Syria Kurds seek talks with Assad amid Arab normalisation

Syria Kurds seek talks with Assad amid Arab normalisation
The Kurdish-led administration in northern and eastern Syria said it was ready for talks with the Assad regime, soon after Saudi Arabia's foreign minister visited Damascus
3 min read
The Kurdish-led autonomous administration and the associated SDF control most of northeastern Syria [Getty]

Syria's semi-autonomous Kurdish administration said it was ready for talks with the regime of President Bashar al-Assad as the latter's ties with Arab states thaw more than a decade after the country's conflict broke out.

The Assad regime rejects the Kurdish-led "Autnomous Administration of Northern and Eastern Syria" (AANES) and accuses it of "separatism".

Several rounds of talks since 2018 between the regime and AANES - which controls most of the country's major oil and gas fields - have failed to achieve any results.

"We affirm our readiness to meet and talk with the Syrian government and with all Syrian parties to hold discussions and present initiatives for a solution," the Kurdish-led authorities said.

The statement denied any separatist ambitions, "affirming Syria's territorial integrity" and calling for Syria's resources to be shared "fairly".

The Kurdish-led Syrian Democratic Forces (SDF), AANES's de facto army, played a major role in fighting the Islamic State group in Syria, driving it from its last stronghold in the country in 2019 with US backing.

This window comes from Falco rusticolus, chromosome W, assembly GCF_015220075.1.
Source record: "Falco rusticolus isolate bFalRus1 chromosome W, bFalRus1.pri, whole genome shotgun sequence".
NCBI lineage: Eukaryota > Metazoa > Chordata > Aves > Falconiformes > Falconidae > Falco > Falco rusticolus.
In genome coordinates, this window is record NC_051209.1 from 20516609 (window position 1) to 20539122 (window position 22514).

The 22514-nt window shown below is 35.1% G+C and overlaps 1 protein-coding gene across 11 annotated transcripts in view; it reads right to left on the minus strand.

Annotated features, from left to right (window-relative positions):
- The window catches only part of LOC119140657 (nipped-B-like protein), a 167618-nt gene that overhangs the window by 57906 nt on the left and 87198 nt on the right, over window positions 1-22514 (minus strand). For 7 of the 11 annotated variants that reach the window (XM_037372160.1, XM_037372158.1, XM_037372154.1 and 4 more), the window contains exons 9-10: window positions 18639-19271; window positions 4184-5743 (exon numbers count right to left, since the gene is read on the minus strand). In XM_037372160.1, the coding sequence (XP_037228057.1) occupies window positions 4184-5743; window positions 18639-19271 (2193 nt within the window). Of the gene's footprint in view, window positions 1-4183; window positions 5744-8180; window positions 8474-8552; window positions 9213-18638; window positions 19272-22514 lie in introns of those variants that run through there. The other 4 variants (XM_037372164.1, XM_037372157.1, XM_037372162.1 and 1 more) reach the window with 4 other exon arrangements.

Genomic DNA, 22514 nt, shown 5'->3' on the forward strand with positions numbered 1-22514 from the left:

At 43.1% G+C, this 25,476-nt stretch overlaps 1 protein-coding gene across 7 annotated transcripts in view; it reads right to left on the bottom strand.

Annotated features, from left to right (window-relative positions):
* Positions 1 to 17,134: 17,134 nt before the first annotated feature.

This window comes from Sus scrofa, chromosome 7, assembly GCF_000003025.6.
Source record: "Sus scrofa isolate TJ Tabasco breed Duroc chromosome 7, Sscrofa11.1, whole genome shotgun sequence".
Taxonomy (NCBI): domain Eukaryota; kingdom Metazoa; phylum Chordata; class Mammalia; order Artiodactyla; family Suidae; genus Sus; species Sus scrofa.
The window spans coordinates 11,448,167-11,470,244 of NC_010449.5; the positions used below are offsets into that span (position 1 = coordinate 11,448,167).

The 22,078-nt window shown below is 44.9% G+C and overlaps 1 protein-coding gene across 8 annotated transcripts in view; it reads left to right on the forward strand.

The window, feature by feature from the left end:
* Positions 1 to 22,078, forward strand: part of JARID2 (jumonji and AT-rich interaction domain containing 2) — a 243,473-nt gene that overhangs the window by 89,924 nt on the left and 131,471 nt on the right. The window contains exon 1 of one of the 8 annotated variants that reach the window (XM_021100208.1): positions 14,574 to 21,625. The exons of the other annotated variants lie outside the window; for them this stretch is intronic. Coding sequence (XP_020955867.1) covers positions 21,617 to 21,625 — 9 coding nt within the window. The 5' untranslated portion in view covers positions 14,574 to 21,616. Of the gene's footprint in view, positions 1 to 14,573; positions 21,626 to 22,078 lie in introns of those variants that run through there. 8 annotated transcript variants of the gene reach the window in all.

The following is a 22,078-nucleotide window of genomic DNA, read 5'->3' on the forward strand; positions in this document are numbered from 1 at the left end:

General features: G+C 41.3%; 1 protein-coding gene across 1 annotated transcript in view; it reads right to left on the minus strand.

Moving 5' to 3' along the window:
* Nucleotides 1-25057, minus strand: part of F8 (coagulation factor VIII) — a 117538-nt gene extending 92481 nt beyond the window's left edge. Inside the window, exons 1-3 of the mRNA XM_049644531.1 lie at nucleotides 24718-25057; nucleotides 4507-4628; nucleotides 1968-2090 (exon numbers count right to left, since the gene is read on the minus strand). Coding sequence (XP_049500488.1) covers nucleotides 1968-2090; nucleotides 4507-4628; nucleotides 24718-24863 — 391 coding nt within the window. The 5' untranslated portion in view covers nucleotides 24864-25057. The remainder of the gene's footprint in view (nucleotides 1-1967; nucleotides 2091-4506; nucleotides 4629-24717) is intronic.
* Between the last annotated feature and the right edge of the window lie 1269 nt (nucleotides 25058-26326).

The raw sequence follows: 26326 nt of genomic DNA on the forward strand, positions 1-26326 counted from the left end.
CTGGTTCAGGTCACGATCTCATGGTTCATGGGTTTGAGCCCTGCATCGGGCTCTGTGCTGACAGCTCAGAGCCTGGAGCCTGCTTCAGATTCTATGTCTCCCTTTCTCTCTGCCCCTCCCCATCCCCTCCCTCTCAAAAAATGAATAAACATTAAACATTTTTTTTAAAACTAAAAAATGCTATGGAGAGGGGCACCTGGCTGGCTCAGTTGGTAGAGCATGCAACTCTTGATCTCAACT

Assad has been politically isolated in the region since Syria's conflict began in 2011, but Arab states accelerated normalisation of relations with the dictator following a devastating February 6 earthquake that killed thousands in Turkey and Syria.

Over 500,000 people have been killed and millions more displaced in the conflict, mostly by regime bombardment of civilian areas.

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A flurry of diplomatic activity has been underway in past weeks as Middle East rivals Saudi Arabia and the Syrian government's ally Iran patched up ties, shifting regional relations.

On Tuesday, Saudi Foreign Minister Prince Faisal bin Farhan met with Assad in Damascus, in the first visit by a Saudi official since the conflict began.

The pair discussed steps to achieve a political settlement for the Syrian regime's return to the Arab fold, according to the Saudi foreign ministry.

Last week, diplomats from nine Arab countries met in Saudi Arabia to discuss ending the regime's long spell in the diplomatic wilderness, and Syria's foreign minister visited Saudi Arabia for the first time in over a decade.

The Kurdish-led authorities in the statement urged "Arab countries, the United Nations and international forces... to play an active and positive role in searching for a common solution".

They said they were ready to share resources including oil and gas "through an agreement with the Syrian government" following "dialogue and negotiation".

Turkey has also made overtures towards the regime in recent months, stoking further fears among Syria's Kurds.

Ankara considers the People's Protection Units (YPG) - which dominate the SDF - as an offshoot of the banned Kurdistan Workers' Party (PKK), designated as a terrorist group by Turkey and its Western allies.

"Any party or individual working for a foreign power is simply a traitor and a collaborator," Assad told broadcaster Russia Today in an interview last month, when asked about the YPG.